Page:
JIM PHELAN

Jim PhelanIf you have been involved in Sydney football for any length of time you will be familiar with the the Phelan Medal.

 

 

It was named after Jim Phelan, who is regarded as the father of football in Sydney following his commitment to the game through WWI and later.  Jim was secretary of the strong Newtown for some time and also secretary of the NSW Football League.  He was also the NSW Director on the Australian National Football Council.

In late April of 1911 the Newtown and YMCA clubs travelled to Orange where they played an exhibition match at Wade Park in an effort to pump up the newly formed local club.  The group was most cordially met when the train reached the station by a bevy of local dignitaries and the eventually game played in good spirit.

However before they left the following is recorded about Jim Phelan, then secretary of the Newtown club:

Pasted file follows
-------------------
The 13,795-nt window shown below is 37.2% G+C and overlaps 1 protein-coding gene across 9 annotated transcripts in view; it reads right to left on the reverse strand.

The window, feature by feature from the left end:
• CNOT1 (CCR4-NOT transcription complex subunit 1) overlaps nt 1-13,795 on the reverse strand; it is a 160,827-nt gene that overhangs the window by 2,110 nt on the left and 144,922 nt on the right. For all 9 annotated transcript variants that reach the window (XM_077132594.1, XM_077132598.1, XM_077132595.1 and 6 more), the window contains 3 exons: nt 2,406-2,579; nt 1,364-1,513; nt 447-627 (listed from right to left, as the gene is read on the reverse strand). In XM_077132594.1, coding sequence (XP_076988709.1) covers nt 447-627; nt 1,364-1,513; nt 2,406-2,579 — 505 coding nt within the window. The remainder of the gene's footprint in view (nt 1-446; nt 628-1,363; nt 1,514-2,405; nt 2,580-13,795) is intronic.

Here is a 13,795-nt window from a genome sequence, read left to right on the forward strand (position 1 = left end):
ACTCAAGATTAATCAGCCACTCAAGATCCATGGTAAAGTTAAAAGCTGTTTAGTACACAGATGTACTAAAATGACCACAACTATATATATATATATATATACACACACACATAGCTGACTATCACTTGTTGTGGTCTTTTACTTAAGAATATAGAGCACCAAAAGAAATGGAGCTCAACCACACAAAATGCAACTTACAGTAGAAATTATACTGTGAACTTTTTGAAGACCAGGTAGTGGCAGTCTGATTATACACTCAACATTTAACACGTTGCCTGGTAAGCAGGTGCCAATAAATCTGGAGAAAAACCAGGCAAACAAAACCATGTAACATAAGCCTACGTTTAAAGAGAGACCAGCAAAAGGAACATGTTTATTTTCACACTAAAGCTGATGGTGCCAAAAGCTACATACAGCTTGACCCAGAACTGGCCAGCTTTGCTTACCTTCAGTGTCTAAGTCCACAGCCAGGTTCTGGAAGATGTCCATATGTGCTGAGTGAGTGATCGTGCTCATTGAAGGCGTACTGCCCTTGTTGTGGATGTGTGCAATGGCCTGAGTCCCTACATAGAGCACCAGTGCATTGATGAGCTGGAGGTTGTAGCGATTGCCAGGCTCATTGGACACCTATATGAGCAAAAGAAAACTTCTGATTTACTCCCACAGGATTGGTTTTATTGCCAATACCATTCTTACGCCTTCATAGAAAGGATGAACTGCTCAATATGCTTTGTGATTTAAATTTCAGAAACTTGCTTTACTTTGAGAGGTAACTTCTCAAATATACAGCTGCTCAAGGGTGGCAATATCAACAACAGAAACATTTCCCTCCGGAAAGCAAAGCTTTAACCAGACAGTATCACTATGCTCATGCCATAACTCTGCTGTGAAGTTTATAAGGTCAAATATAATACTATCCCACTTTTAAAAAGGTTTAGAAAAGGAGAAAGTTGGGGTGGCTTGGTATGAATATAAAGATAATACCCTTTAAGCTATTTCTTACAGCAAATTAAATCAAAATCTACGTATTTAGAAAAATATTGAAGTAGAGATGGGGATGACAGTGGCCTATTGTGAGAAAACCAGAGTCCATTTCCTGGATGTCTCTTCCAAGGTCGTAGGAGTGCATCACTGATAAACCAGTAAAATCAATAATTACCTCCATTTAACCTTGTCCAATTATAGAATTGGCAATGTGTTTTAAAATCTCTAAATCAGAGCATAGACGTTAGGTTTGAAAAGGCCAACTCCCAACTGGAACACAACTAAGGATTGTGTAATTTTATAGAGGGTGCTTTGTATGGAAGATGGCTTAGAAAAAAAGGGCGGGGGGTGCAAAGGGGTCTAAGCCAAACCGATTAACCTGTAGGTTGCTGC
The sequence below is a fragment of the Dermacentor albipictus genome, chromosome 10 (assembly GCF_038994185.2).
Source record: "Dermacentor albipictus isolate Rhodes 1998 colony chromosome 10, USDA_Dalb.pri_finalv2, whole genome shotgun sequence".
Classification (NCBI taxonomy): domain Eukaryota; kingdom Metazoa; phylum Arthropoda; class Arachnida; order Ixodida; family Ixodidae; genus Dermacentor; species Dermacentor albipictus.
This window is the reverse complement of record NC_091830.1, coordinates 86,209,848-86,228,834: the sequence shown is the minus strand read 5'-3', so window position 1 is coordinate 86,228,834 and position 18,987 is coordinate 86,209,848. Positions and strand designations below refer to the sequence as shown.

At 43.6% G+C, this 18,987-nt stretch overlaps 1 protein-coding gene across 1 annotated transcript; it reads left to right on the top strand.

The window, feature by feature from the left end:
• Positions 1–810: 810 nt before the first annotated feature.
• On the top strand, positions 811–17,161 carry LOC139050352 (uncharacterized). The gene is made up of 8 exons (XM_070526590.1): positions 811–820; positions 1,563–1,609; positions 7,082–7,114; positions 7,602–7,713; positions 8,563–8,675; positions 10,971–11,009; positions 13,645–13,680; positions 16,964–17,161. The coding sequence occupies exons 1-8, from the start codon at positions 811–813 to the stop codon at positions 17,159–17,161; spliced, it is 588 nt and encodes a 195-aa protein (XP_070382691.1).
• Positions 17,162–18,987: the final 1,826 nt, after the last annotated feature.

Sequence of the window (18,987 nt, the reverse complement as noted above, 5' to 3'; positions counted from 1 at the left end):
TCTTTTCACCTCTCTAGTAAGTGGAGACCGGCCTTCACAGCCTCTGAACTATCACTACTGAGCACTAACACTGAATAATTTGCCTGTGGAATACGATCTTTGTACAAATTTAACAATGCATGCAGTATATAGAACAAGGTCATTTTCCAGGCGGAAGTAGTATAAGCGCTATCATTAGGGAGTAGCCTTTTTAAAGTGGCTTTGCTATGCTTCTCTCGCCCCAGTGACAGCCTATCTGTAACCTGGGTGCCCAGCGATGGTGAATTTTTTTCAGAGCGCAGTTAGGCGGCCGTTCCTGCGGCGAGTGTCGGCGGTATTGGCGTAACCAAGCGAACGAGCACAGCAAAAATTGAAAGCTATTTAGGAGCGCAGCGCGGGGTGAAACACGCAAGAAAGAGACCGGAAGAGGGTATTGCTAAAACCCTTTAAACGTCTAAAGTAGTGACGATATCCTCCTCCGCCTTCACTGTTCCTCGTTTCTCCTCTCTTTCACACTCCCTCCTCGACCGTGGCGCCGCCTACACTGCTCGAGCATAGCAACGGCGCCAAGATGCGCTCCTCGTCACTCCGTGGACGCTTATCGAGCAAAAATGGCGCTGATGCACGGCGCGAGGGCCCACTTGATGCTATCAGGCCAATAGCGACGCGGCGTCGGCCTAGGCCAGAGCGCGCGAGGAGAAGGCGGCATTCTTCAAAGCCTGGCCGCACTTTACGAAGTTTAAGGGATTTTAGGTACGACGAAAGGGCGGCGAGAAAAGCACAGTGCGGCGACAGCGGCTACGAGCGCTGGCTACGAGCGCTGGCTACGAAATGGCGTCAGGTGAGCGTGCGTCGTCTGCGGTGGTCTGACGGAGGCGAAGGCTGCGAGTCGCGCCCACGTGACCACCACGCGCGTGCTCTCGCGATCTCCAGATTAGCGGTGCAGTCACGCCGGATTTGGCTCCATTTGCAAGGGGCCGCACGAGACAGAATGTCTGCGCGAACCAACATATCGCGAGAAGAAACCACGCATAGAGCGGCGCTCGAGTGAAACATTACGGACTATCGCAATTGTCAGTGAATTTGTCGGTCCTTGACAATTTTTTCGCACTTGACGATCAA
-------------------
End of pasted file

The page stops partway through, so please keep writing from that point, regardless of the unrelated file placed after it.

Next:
He was confused at the Sydney station before the train started through every man who came catching him by the hand and saying “How are you Jim?”  Jim would reply “All right.”  Then one of the crowd would say “Are you quite sure, Jim?”  Then all the other fellows seemed to gather around to hear the answer.

At last Jim became a bit nettled and when the twentieth earnest inquiry was made, he said “Here, what’s up?  What’s the matter with you fellows?”  Then one of them said: “We only wanted to make sure that there was no ill Phelan amongst the team!”

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